173-340-745  <<  173-340-747 >>   173-340-7490

WAC 173-340-747

Deriving soil concentrations for groundwater protection.

(1) Purpose. The purpose of this section is to establish soil concentrations that will not cause contamination of groundwater at levels that exceed the groundwater cleanup levels established under WAC 173-340-720. Soil concentrations established under this section are used to establish either Method B soil cleanup levels (see WAC 173-340-740 (3)(b)(iii)(A) or Method C soil cleanup levels (see WAC 173-340-745 (5)(b)(iii)(A).
For the purposes of this section, "soil concentration" means the concentration in the soil that will not cause an exceedance of the groundwater cleanup level established under WAC 173-340-720.
(2) General requirements. The soil concentration established under this section for each hazardous substance shall meet the following two criteria:
(a) The soil concentration shall not cause an exceedance of the groundwater cleanup level established under WAC 173-340-720. To determine if this criterion is met, one of the methodologies specified in subsections (4) through (9) of this section shall be used; and
(b) To ensure that the criterion in (a) of this subsection is met, the soil concentration shall not result in the accumulation of nonaqueous phase liquid on or in groundwater. To determine if this criterion is met, one of the methodologies specified in subsection (10) of this section shall be used.
(3) Overview of methods. This subsection provides an overview of the methods specified in subsections (4) through (10) of this section for deriving soil concentrations that meet the criteria specified in subsection (2) of this section. Certain methods are tailored for particular types of hazardous substances or sites. Certain methods are more complex than others and certain methods require the use of site-specific data. The specific requirements for deriving a soil concentration under a particular method may also depend on the hazardous substance.
(a) Fixed parameter three-phase partitioning model. The three-phase partitioning model with fixed input parameters may be used to establish a soil concentration for any hazardous substance. Site-specific data are not required for use of this model. See subsection (4) of this section.
(b) Variable parameter three-phase partitioning model. The three-phase partitioning model with variable input parameters may be used to establish a soil concentration for any hazardous substance. Site-specific data are required for use of this model. See subsection (5) of this section.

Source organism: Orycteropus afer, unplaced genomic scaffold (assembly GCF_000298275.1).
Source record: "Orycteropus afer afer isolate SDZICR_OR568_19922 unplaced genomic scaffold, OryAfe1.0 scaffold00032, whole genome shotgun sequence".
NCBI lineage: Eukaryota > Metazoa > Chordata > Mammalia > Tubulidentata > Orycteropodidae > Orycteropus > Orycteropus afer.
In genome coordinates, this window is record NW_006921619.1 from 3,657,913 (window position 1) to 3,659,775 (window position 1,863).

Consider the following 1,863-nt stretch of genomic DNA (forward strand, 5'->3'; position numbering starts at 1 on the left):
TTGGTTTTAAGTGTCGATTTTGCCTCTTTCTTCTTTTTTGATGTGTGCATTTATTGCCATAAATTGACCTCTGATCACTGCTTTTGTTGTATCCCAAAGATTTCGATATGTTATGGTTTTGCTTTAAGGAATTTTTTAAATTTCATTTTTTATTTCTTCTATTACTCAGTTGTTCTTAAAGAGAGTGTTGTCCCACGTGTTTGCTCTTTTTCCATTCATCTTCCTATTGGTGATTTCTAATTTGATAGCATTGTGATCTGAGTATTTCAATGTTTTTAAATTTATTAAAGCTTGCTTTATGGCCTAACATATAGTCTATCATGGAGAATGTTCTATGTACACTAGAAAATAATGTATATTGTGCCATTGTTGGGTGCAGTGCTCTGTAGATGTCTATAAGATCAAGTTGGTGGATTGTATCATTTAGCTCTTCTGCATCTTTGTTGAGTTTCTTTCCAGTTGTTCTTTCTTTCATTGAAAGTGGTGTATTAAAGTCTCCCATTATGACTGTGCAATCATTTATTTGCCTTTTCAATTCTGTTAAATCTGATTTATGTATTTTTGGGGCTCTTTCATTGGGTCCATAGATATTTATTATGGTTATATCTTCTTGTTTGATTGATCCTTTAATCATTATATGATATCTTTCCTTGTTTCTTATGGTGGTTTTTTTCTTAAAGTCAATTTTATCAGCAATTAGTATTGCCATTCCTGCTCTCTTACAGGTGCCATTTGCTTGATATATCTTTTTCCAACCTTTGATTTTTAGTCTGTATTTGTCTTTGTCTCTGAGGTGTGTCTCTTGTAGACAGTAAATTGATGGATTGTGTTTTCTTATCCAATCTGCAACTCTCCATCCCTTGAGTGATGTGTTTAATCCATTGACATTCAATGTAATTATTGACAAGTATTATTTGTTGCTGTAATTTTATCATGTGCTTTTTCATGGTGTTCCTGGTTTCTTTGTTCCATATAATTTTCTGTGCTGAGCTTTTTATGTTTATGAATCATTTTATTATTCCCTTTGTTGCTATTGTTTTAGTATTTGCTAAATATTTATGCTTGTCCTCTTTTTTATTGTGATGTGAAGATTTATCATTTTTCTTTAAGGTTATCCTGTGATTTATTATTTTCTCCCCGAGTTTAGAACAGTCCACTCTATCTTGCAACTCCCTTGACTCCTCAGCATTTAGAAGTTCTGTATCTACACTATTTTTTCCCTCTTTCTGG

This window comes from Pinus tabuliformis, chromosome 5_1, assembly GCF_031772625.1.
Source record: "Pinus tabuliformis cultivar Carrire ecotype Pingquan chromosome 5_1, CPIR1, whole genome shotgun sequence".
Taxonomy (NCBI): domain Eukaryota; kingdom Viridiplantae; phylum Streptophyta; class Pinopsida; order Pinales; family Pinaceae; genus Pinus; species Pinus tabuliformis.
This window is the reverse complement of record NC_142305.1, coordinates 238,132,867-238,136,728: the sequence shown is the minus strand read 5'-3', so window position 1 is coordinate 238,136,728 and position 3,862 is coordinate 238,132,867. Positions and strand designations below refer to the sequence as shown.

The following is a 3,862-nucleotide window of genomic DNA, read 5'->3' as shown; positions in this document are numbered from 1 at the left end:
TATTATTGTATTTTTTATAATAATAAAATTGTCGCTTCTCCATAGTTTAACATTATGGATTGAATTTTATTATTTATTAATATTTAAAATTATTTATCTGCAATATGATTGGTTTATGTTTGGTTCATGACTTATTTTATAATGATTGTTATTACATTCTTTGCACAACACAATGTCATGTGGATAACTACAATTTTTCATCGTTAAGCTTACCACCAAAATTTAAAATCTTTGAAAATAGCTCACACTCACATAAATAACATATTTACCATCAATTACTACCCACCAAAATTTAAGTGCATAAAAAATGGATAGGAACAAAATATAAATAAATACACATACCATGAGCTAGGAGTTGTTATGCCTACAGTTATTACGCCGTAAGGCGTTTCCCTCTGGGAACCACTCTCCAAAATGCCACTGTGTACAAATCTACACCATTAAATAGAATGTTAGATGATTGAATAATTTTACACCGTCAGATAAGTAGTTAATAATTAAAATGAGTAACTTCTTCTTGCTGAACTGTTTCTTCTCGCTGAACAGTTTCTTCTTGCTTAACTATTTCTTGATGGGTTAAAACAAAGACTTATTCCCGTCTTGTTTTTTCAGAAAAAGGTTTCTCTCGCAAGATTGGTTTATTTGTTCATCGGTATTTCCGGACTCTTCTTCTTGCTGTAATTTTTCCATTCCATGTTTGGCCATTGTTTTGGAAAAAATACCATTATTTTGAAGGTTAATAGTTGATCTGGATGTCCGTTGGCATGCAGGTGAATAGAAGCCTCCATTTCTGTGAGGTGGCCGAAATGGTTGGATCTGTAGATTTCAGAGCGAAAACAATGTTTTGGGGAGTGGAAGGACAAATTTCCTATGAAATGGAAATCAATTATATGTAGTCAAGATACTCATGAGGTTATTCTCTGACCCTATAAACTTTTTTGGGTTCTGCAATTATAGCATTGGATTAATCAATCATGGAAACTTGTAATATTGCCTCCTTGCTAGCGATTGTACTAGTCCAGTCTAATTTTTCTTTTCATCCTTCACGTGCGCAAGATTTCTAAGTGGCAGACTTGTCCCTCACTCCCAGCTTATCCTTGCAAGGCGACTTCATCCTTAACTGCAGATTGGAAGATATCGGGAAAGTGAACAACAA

(c) Four-phase partitioning model. The four-phase partitioning model may be used to derive soil concentrations for any site where hazardous substances are present in the soil as a nonaqueous phase liquid (NAPL). The department expects that this model will be used at sites contaminated with petroleum hydrocarbons. Site-specific data are required for use of this model. See subsection (6) of this section.
(d) Leaching tests. Leaching tests may be used to establish soil concentrations for certain metals. Leaching tests may also be used to establish soil concentrations for other hazardous substances, including petroleum hydrocarbons, provided sufficient information is available to demonstrate that the leaching test can accurately predict groundwater impacts. Testing of soil samples from the site is required for use of this method. See subsection (7) of this section.
(e) Alternative fate and transport models. Fate and transport models other than those specified in subsections (4) through (6) of this section may be used to establish a soil concentration for any hazardous substance. Site-specific data are required for use of such models. See subsection (8) of this section.
(f) Empirical demonstration. An empirical demonstration may be used to show that measured soil concentrations will not cause an exceedance of the applicable groundwater cleanup levels established under WAC 173-340-720. This empirical demonstration may be used for any hazardous substance. Site-specific data (e.g., groundwater samples and soil samples) are required under this method. If the required demonstrations cannot be made, then a protective soil concentration shall be established under one of the methods specified in subsections (4) through (8) of this section. See subsection (9) of this section.
(g) Residual saturation. To ensure that the soil concentration established under one of the methods specified in subsections (4) through (9) of this section will not cause an exceedance of the groundwater cleanup level established under WAC 173-340-720, the soil concentration must not result in the accumulation of nonaqueous phase liquid (NAPL) on or in groundwater. The methodologies and procedures specified in subsection (10) of this section shall be used to determine if this criterion is met.
(4) Fixed parameter three-phase partitioning model.